Leadership in Action - The Business of Government Magazine Spring 2014
In meeting varied missions, government executives confront significant challenges. Responding properly to them must be guided and informed by the harsh fiscal and budgetary realities of the day. It can no longer be simply a wishful platitude that government do more with less. Leaders need to change the way government does business to make smarter use of increasingly limited resources—leveraging technology and innovation to be more efficient, effective, anticipatory, adaptive, and evidence-based in delivering missions and securing the public trust.
Government executives, however, must also avoid the tyranny of the present or the next budget cycle, and recognize that the challenges of today often morph into the hazards of tomorrow. So anticipating the future—getting ahead of events rather than being subsumed by them—becomes integral to positioning, resourcing, and preparing an agency for what may come, while always keeping focused on primary responsibilities.
This edition of The Business of Government magazine underscores the importance of correlating short-term decision-making with long-range consequences. We highlight the latest trends and best practices for improving government effectiveness by introducing you to key government executives, detailing the work of public management practitioners, and offering insights from leading academics.
Conversations with Leaders
Throughout the year, I have the pleasure of speaking with key government executives and public sector leaders about their agencies, accomplishments, and vision of government in the 21st Century. The four profiled manifest the leadership and strategic foresight needed to meet their varied missions.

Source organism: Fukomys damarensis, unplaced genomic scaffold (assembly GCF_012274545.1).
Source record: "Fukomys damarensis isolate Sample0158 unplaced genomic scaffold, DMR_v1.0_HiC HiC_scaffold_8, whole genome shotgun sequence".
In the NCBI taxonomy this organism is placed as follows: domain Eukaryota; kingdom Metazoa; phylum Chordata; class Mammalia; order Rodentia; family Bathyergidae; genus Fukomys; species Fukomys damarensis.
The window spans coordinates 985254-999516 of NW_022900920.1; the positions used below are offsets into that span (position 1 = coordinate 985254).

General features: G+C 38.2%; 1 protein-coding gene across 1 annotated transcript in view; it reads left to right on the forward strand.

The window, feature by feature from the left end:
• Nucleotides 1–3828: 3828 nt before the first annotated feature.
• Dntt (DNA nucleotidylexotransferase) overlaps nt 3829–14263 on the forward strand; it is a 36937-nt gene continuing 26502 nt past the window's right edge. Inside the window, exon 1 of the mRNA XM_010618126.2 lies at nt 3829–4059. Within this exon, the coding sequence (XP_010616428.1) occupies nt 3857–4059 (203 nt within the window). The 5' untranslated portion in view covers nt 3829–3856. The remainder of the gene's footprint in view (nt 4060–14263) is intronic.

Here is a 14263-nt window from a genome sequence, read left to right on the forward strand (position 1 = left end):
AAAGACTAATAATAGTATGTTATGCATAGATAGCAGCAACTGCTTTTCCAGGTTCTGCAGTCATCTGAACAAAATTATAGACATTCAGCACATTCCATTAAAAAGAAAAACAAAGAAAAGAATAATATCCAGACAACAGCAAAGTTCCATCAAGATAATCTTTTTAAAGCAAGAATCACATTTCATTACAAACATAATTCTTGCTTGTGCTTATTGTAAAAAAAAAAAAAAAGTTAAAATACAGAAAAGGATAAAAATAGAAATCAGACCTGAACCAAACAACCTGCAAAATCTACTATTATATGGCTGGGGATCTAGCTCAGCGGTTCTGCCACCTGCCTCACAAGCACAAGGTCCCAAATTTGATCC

Dr. Anthony Fauci, director of the National Institute of Allergy and Infectious Diseases, leads an agency that has for 60 years been at the forefront of research in infectious and immune mediated diseases, microbiology, and immunology. Dr. Fauci outlines his agency’s strategic priorities, how NIAID accelerates basic research into health care practice, and the lessons learned from studying emerging and reemerging infectious diseases.
Chris Mihm, managing director for strategic issues at the U.S. Government Accountability Office, describes his group’s work in three broad areas—oversight, insight, and foresight. His oversight mission focuses on making sure that funds are expended for their intended purposes. Mihm also offers insights into what works, identifying best practices that can be leveraged and adopted, where appropriate, across government. Finally, what he calls foresight involves pinpointing emerging trends, making Congress aware of them, and informing them of the trends’ possible implications for public policy and governance.
Vice Admiral Mark Harnitchek, director of the Defense Logistics Agency, is charged with providing full-spectrum logistical support to the armed services and civilians around the world every day and for every major conflict over the past five decades. Logistics is a cost driver that must be managed with deliberate precision. Admiral Harnitchek recognizes that the very nature of envisioned threats and conflicts over the next decade, combined with increased fiscal challenges, demand an agile, joint logistics response marked by innovation and best practices.
Curtis Coy, deputy under secretary for economic opportunity within the U.S. Department of Veterans Affairs, manages a portfolio of educational and job training services for eligible veterans to enhance their economic opportunity and successful transition. With some one million veterans likely to separate or retire in the next five years and many young veterans unemployed, Coy discusses how VA promotes employment and educational opportunities for veterans and what VA is doing to enhance opportunities for veterans to obtain knowledge and skills to properly transition to civilian life.
Fiscal austerity, citizen expectations, the pace of technology and innovation, and a new role for governance make for trying times. These challenges influence how government executives lead today, and more important, how they can prepare for the future. It is anticipating the future—using foresight in government—that can deepen our understanding of the forces driving change.